Monday, March 31, 2014

Daniel Wallace reviews Blomberg's Can We Believe the Bible



planks length said...

First of all, allow me to express my gratitude to Daniel Wallace for introducing me to a new word - athetize. Love it! Will have to find ways to use it in future conversation.

The article is interesting. I find it shocking that people would get so upset about varying texts to the point that they would abandon the Faith. But trusting his data to be true, then it is an issue that deserves to be dealt with.

But heck, even St. Jerome had to deal with variant texts way back in his day. For instance, after several unsuccessful attempts, he gave up any hope of reconciling the various differences between different manuscripts of the Book of Psalms, so the Vulgate actually contains two radically different versions of that book!

The only instance I have ever personally encountered along these lines was with a friend who was seriously bothered about the ending to Mark. My response was, "Who cares if Mark was written by more than one person? The issue here is canonicity, not authorship. After all, several Old Testament books have multiple authors (Isaiah and Job come to mind). The same principle could hold for Mark as well."

Side note: I found John A.T. Robinson's case for Jude having written the majority of Second Peter to be completely convincing. His hypothesis is that the "first letter" referred to in 2 Peter is actually Jude, that Jude was a close associate of Peter, and that Peter basically added a few lines to 2 Peter and signed his name to the whole thing. There are very strong linguistic, literary, and historical arguments for this theory. A contemporary analogy would be how all cables from the US State Department are always "signed" by the Secretary of State, whether or not he/she has actually written them.

im-skeptical said...

Wallace: “In this chapter, Blomberg rightfully shows the misrepresentations of the situation by Bart Ehrman, in his book, Misquoting Jesus. For example, of the approximately 400,000 textual variants among New Testament manuscripts, many who read Misquoting Jesus get the impression that this one datum is enough to destroy the Christian faith. But the reality is that less than one percent of all variants are both meaningful and viable. And even Ehrman himself has admitted that no cardinal doctrine is jeopardized by these variants.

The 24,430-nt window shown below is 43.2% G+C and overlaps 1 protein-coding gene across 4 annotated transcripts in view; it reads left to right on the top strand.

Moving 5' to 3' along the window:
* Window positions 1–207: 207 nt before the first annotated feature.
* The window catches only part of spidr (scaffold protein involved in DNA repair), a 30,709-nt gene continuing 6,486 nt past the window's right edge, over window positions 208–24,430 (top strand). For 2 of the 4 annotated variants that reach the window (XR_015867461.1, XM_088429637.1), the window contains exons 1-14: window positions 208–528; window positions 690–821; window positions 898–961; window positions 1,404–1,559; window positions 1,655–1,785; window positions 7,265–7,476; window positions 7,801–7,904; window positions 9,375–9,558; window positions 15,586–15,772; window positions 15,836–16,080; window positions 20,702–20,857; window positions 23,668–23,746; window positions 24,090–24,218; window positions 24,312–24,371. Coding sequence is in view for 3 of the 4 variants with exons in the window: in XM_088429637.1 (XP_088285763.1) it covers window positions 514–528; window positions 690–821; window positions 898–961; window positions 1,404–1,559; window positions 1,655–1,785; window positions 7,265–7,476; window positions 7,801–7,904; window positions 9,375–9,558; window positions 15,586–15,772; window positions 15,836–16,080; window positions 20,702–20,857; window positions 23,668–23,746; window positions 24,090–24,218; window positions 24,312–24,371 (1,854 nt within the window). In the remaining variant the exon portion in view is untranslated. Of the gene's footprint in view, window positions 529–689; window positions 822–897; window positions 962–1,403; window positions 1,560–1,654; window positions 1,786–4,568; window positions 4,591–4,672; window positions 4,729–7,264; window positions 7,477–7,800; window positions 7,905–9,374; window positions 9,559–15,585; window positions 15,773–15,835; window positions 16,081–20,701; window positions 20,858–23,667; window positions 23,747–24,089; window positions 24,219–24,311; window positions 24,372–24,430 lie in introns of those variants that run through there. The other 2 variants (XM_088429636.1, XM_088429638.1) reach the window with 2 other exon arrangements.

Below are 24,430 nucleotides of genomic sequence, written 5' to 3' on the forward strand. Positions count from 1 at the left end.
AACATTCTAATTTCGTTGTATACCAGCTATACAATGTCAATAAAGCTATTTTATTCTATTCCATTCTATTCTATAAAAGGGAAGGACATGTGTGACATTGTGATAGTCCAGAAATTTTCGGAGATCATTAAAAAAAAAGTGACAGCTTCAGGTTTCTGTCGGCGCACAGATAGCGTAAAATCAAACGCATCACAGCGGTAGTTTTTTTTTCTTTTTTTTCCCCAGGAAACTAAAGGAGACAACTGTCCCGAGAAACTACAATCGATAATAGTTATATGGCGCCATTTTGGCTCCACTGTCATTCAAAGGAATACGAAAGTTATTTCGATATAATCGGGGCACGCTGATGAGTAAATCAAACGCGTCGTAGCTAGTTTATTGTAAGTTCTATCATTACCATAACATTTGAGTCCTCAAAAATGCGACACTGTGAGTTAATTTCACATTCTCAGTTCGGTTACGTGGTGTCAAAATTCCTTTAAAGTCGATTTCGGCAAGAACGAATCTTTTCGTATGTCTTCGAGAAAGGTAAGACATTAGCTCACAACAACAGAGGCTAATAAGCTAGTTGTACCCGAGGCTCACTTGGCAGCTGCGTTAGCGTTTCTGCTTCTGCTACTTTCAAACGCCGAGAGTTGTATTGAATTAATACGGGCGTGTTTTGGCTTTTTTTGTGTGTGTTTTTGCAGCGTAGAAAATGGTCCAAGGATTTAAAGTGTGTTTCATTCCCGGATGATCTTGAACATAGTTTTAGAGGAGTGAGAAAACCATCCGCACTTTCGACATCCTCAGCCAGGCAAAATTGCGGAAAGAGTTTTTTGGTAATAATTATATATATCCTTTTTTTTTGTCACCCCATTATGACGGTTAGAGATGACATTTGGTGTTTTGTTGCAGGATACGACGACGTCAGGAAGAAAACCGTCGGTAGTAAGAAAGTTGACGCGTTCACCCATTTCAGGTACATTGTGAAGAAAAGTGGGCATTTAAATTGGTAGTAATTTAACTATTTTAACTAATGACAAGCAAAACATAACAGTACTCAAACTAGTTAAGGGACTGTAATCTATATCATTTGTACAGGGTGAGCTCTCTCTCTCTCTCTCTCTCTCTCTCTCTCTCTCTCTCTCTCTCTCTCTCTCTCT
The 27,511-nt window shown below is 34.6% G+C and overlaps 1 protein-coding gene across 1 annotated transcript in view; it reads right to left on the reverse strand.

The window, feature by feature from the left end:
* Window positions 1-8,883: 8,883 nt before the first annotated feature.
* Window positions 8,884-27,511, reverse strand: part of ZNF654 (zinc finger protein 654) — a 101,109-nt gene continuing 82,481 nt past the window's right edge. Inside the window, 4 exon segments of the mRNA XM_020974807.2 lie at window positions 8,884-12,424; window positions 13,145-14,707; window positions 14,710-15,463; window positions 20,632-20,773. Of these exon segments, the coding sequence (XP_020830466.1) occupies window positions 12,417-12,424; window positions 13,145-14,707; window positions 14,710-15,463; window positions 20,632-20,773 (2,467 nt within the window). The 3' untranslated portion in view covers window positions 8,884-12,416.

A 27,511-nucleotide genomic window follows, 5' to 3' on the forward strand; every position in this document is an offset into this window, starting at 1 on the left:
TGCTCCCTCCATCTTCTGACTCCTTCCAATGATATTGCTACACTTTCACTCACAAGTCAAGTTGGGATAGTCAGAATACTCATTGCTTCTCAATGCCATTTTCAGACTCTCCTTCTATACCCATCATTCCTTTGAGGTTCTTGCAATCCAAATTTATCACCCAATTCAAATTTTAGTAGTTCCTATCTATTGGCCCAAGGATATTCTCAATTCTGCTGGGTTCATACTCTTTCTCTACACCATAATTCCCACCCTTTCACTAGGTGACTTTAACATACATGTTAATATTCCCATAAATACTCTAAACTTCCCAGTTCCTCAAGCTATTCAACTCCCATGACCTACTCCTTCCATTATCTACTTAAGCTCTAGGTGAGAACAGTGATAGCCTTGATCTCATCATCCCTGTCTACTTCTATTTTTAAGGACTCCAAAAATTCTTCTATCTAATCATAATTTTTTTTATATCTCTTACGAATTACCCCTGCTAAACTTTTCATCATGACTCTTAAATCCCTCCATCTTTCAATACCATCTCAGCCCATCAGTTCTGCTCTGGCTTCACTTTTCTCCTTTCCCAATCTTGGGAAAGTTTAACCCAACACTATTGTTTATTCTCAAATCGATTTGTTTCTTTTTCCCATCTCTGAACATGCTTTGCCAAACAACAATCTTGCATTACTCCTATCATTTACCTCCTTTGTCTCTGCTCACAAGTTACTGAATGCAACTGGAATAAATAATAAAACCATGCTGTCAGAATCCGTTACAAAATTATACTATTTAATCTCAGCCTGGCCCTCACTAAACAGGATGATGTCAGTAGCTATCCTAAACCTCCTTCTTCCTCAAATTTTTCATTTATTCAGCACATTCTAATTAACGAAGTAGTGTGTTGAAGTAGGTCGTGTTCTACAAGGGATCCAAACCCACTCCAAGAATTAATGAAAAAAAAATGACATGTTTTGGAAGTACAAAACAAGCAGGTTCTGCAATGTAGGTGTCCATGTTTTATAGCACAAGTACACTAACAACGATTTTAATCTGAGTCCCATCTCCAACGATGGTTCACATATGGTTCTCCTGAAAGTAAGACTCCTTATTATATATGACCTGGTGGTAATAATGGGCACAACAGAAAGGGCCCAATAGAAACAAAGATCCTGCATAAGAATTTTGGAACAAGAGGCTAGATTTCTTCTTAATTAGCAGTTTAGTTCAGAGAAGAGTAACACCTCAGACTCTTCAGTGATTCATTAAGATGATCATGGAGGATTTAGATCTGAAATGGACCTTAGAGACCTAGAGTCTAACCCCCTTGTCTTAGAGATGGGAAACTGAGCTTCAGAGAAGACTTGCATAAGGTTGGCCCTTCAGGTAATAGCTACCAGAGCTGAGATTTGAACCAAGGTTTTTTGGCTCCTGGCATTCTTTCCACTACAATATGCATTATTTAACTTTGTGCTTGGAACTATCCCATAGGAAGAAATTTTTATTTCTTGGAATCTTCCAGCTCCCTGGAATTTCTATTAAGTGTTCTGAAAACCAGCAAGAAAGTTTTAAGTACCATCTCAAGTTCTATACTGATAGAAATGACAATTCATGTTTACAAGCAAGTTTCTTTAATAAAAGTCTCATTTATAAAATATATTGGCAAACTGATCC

Blomberg critiques both what Ehrman does and doesn’t say ... when Blomberg mentioned that there are as many as 400,000 textual variants among the manuscripts, he bemoans: “It is depressing to see how many people, believers and unbelievers alike, discover a statistic like this number of variants and ask no further questions. The skeptics sit back with smug satisfaction, while believers are aghast and wonder if they should give up their faith.””

It is quite telling what is not said about Ehrman’s book. Perhaps Blomberg is the one who is trying to convey a false impression. Ehrman repeatedly stresses the point that the vast majority of the textual changes are insignificant. This is what Ehrman actually says in his book:

“To be sure, of all the hundreds of thousands of textual changes found among our manuscripts, most of them are completely insignificant, immaterial, of no real importance for anything other than showing that scribes could not spell or keep focused any better than the rest of us. It would be wrong, however, to say - as people sometimes do - that the changes in our text have no real bearing on what the texts mean or on the theological conclusions that one draws from them.”

Papalinton said...

"The issue here is canonicity, not authorship."

Canonicity? Another of those "god told me" moments?

It is interesting what the key criterion is for determining canonicity: [Bolded]

"How do we know that the 66 books in our Bible are the only inspired books? Who decided which books were truly inspired by God? The Roman Catholic Bible includes books that are not found in other Bibles (called the Apocrypha). How do we know that we as Protestants have the right books? These questions are addressed by a study of canonicity.
“Canon” is a word that comes from Greek and Hebrew words that literally means a measuring rod. So canonicity describes the standard that books had to meet to be recognized as scripture.
On the one hand, deciding which books were inspired seems like a human process. Christians gathered together at church councils in the first several centuries A.D. for the purpose of officially recognizing which books are inspired. But it’s important to remember that these councils did not determine which books were inspired. They simply recognized what God had already determined.

Oh Well! Is it any wonder theists keep intoning that science [historiography in this case] cannot answer these questions?